It is not down on any map; true places never are.
— Herman Melville, Moby-Dick; or, The Whale
The forces of nature are natural phenomena always present in a landscape, beyond human control. Ole Brodersen‘s work is dedicated to unveiling this presence by exploring encounters between manmade objects and untouched nature.
Preparing for his recordings, Ole collects various materials such as: Styrofoam, pieces of sailcloth and rope, out of which he makes objects that will populate the landscape. Most of the material is found while rummaging through his grandfather‘s shed or his father‘s sail loft. Out of these Ole fashions markers; i.e. floats, flags, kites and different light sources.
Waves, tide, wind and currents decide where the recordings will take place. At a suitable location, Ole deploys his markers, starts the chosen exposure and waits while it develops in front of him.
The photographs reveal movement that is unnoticed, rather than undetectable. A useful analogy is false-color; a technique used in deep space imaging to visualize different unobservable phenomena. Images taken by telescopes are often in wavelengths invisible to the human eye, and needs to be mapped into our perceptual range. We know that these astronomical phenomena aren‘t presented the way they actually look, but otherwise they would remain undetected by us.
The final image is a result of the weather conditions that particular day, but also of the materials being used. The entire procedure enables nature to yield a figure of movement. Invisible force is captured into a visible sign.
AUTHOR: Ole Brodersen (Norway)
Ole Brodersen is a Norwegian art photographer who works with staged landscapes. His most known series “Trespassing” explores encounters between man and nature, and is produced in the island society Lyngør where he grew up as 12th generation. He is strongly affiliated to this place and the maritime elements here dominate his motifs. His father is a sail maker, his grandfather was a sailor and he himself used to row to school.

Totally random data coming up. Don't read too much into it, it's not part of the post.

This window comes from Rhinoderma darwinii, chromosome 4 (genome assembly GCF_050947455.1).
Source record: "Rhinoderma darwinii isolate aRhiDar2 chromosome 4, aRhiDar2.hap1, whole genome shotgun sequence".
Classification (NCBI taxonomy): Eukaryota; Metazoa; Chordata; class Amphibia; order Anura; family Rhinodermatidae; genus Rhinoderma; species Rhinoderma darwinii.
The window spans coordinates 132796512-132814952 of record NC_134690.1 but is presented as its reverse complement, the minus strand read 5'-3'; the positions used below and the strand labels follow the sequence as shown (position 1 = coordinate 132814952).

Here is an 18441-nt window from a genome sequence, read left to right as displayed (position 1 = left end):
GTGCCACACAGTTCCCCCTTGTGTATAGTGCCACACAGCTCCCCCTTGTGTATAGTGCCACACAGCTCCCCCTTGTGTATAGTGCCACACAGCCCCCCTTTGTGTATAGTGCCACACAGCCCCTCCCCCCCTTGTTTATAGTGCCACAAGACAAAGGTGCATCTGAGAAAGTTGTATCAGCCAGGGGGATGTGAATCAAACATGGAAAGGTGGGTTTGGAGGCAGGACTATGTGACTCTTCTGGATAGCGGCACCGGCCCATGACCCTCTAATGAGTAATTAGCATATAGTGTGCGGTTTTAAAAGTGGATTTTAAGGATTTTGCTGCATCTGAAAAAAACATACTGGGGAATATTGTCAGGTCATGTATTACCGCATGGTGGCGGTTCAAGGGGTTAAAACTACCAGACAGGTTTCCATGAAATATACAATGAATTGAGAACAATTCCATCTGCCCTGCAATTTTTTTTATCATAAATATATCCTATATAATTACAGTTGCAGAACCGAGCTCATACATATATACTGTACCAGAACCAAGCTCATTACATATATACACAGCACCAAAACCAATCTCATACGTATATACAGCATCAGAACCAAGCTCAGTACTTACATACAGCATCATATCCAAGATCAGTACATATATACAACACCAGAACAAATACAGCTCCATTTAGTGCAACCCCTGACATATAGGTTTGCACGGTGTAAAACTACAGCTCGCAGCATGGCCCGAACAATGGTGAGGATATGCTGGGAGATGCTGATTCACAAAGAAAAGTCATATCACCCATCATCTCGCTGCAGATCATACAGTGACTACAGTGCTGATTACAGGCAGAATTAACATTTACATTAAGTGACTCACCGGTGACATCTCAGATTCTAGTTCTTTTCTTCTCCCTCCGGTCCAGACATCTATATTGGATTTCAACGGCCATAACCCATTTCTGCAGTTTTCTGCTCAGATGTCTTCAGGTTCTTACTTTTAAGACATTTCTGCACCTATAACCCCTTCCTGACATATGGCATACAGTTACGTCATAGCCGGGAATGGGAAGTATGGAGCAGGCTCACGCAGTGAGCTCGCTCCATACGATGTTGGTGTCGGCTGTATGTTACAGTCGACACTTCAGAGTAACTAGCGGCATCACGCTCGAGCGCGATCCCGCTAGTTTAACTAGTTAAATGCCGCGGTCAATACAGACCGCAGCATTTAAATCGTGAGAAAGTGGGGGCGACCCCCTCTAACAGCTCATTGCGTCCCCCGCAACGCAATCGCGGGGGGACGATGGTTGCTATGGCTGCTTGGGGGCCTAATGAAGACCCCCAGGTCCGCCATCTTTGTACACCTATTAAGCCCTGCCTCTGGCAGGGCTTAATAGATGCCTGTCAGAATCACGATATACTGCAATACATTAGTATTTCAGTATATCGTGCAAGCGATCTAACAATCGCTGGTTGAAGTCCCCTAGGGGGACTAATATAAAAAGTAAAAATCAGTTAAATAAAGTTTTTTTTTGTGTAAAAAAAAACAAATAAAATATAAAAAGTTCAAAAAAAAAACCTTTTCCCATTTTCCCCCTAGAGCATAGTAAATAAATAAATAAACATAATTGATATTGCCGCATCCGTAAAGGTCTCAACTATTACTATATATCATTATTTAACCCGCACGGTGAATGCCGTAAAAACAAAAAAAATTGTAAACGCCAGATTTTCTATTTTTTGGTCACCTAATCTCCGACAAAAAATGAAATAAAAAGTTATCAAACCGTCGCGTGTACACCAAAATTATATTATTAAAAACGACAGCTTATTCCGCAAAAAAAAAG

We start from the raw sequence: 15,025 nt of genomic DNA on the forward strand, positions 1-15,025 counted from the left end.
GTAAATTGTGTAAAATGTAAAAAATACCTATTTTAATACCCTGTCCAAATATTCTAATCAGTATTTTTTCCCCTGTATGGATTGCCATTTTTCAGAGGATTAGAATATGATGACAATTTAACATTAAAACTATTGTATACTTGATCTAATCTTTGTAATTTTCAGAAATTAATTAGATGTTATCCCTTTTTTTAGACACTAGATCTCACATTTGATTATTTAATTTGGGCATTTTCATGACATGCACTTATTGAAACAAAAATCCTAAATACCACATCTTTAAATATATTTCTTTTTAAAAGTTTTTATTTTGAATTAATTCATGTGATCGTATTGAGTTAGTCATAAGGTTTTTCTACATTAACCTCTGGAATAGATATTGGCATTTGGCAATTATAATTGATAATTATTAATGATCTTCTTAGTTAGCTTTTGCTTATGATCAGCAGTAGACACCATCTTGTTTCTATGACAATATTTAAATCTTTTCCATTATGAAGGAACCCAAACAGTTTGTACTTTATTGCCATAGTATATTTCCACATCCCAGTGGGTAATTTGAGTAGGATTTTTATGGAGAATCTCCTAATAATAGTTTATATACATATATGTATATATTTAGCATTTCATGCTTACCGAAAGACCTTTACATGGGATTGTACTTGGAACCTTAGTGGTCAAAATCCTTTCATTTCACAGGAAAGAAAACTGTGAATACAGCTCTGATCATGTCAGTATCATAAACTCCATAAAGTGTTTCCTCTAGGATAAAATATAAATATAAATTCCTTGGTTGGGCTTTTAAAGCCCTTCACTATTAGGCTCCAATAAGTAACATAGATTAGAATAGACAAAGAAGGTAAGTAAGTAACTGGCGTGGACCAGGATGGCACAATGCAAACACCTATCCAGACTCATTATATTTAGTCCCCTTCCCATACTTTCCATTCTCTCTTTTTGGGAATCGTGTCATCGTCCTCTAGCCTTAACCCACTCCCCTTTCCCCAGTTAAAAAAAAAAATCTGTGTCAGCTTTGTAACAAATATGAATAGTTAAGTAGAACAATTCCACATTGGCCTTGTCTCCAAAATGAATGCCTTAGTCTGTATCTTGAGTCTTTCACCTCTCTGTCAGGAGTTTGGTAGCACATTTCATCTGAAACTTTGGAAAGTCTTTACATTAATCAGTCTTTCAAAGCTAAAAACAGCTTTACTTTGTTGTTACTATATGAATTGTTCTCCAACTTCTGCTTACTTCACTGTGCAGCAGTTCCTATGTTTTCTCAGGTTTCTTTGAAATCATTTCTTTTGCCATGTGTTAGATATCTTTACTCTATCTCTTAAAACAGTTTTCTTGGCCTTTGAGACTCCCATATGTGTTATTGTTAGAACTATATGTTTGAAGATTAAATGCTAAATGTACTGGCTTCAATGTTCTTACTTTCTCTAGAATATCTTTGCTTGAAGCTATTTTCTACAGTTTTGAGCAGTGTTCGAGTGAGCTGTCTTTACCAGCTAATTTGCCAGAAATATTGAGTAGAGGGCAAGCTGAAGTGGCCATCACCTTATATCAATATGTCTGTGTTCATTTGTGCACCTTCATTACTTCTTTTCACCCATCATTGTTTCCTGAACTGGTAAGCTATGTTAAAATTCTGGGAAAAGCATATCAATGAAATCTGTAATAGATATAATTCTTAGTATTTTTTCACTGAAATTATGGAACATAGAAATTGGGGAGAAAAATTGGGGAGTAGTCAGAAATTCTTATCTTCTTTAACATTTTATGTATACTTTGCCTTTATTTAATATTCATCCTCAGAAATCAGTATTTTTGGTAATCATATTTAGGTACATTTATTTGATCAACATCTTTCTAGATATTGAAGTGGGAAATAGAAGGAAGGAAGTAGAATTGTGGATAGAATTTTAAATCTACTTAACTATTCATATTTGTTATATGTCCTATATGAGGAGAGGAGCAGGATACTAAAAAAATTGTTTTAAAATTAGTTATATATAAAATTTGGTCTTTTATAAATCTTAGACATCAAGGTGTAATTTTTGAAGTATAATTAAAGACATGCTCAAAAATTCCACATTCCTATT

After a brief international career as an art director, Brodersen circumnavigated the Atlantic Ocean for a year. Upon his return he made a gallery on his home island and later pursued photography through assisting the fine art photographer Dag Alveng (represented at MOMA and Metropolitan).
Brodersen‘s photographs was last shown at the Scandinavia House in New York; his participation supported by the Norwegian Consulate and mentioned by the New Yorker and Harper‘s Magazine. His works has been acquired by private and public collections in Norway, Sweden, Serbia, Malawi, the United Arab Emirates and USA. Brodersen has sojourned in New York, Prague, Belgrade, Stockholm and Porto. He is a member of Norwegian Society of Fine Art Photographers and Norwegian Visual Artist‘s Association.
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